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Martin Harvey [18]Martin Thomas Harvey [1]
  1. Advance directives and the severely demented.Martin Harvey - 2006 - Journal of Medicine and Philosophy 31 (1):47 – 64.
    Should advance directives (ADs) such as living wills be employed to direct the care of the severely demented? In considering this question, I focus primarily on the claims of Rebecca Dresser who objects in principle to the use of ADs in this context. Dresser has persuasively argued that ADs are both theoretically incoherent and ethically dangerous. She proceeds to advocate a Best Interest Standard as the best way for deciding when and how the demented ought to be treated. I put (...)
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  2.  57
    Grotius and Hobbes.Martin Harvey - 2006 - British Journal for the History of Philosophy 14 (1):27 – 50.
  3.  41
    Deliberation and natural slavery.Martin Harvey - 2001 - Social Theory and Practice 27 (1):41-64.
  4.  45
    Teasing a limited deontological theory of morals out of Hobbes.Martin Harvey - 2004 - Philosophical Forum 35 (1):35–50.
  5.  22
    Moral Justification in Hobbes.Martin Harvey - 1999 - Hobbes Studies 12 (1):33-51.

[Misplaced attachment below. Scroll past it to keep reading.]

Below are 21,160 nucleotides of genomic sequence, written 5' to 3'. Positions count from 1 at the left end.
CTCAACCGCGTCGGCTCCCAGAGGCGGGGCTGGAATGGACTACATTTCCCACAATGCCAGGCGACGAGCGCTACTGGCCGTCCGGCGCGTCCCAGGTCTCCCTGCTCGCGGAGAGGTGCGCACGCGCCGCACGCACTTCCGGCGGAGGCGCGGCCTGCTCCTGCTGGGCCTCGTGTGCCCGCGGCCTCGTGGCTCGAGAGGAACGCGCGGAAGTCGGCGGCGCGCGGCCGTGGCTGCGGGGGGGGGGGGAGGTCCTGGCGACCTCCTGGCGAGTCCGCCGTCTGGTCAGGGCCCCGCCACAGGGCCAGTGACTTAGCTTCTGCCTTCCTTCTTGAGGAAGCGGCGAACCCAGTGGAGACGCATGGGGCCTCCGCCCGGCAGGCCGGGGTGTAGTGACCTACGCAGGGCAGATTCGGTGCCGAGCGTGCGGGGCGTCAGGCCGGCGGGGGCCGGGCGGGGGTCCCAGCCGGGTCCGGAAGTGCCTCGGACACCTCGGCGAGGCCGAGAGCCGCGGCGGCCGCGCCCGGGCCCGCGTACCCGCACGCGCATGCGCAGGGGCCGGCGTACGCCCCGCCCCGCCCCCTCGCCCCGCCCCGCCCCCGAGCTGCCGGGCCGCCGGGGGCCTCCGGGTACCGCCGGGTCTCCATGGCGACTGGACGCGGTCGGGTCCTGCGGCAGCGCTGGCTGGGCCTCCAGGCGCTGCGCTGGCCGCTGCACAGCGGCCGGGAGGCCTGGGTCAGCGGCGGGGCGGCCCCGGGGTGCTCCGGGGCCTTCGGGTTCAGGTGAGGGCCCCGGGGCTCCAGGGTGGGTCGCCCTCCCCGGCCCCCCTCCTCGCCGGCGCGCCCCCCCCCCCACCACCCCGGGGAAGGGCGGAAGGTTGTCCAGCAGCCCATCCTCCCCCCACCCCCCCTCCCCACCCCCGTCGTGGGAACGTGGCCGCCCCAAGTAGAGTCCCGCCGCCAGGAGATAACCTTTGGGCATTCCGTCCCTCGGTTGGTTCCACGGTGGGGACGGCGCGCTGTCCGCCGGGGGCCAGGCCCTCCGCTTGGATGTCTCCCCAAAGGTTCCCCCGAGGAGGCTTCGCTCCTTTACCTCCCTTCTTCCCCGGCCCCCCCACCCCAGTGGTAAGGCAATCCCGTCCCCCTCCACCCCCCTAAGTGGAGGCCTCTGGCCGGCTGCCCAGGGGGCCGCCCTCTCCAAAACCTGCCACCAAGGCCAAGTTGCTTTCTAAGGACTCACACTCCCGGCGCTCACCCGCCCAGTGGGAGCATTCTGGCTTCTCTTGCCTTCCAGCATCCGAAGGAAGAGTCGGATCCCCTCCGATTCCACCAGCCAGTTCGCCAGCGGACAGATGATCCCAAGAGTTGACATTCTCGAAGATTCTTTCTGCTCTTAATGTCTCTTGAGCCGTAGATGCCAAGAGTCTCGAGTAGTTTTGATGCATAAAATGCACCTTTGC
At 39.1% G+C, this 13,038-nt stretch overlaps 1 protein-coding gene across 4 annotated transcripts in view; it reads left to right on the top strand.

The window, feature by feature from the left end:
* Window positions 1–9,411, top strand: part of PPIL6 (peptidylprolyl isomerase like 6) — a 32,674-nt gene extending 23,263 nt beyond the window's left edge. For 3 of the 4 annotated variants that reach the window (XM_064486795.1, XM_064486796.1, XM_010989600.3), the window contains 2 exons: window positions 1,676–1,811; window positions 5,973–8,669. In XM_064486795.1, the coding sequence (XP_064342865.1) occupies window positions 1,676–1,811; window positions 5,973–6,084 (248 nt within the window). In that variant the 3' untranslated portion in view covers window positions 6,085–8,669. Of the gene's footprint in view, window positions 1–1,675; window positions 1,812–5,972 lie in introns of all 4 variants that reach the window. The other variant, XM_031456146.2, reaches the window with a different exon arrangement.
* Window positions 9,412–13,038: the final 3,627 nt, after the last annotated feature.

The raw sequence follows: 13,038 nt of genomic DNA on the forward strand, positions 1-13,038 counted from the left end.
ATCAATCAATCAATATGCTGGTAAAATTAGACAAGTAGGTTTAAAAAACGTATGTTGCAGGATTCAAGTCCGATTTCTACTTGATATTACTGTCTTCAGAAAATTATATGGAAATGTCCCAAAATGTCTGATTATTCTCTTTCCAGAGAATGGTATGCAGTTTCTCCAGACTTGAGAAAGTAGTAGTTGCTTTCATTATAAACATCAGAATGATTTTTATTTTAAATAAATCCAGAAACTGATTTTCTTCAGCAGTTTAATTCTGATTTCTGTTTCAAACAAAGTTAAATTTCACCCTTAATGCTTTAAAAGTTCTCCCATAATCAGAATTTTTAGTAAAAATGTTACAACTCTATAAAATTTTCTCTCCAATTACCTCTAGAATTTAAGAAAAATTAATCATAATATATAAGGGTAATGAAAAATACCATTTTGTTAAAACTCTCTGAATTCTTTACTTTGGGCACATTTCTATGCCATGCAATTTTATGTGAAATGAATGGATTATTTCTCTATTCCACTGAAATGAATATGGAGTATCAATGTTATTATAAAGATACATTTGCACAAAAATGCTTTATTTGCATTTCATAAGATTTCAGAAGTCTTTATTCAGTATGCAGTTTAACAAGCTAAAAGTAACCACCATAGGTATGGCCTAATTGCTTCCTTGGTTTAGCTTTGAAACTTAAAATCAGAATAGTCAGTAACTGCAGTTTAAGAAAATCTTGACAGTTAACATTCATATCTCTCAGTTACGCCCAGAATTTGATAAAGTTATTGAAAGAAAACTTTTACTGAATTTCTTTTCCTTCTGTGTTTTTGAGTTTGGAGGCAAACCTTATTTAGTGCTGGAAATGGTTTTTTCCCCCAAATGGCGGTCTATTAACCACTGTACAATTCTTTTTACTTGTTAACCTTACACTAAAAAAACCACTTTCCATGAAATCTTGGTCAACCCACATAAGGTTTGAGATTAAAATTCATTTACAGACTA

6.  66
    Reproductive autonomy rights and genetic disenhancement: Sidestepping the argument from backhanded benefit.Martin Harvey - 2004 - Journal of Applied Philosophy 21 (2):125–140.
    abstract John Robertson has famously argued that the right to reproductive autonomy is exceedingly broad in scope. That is, as long as a particular reproductive preference such as having a deaf child is “determinative” of the decision to reproduce then such preferences fall under the protective rubric of reproductive autonomy rights. Importantly, the deafness in question does not constitute a harm to the child thereby wrought since unless the child could be born deaf he or she would otherwise never have (...)
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  7.  57
    A Defense of Hobbes's "Just Man".Martin Harvey - 2002 - Hobbes Studies 15 (1):68-86.
    Is genuinely just behavior possible for Hobbesian agents? More perspicuously, does Hobbes allow that at least some individuals conceive of justice as not simply a means to self-preservation, but furthermore, as a worthwhile end in its own right? In a recent issue of Hobbes Studies I answered both of these questions in the affirmative.1 Therein, however, for reasons of space I neglected to explore and defend adequately Hobbes's conception of the "Just Man" as someone for whom genuinely just behavior is, (...)
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  8.  9
    Deliberation and Natural Slavery.Martin Harvey - 2001 - Social Theory and Practice 27 (1):41-64.
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  9.  47
    Hobbes and the Value of Justice.Martin Harvey - 2004 - Southern Journal of Philosophy 42 (4):439-452.
  10.  44
    Against “Genetic Dis-Enhancement”.Martin Harvey - 2005 - Journal of Philosophical Research 30 (9999):57-67.
  11.  21
    Against “Genetic Dis-Enhancement”.Martin Harvey - 2005 - Journal of Philosophical Research 30 (9999):57-67.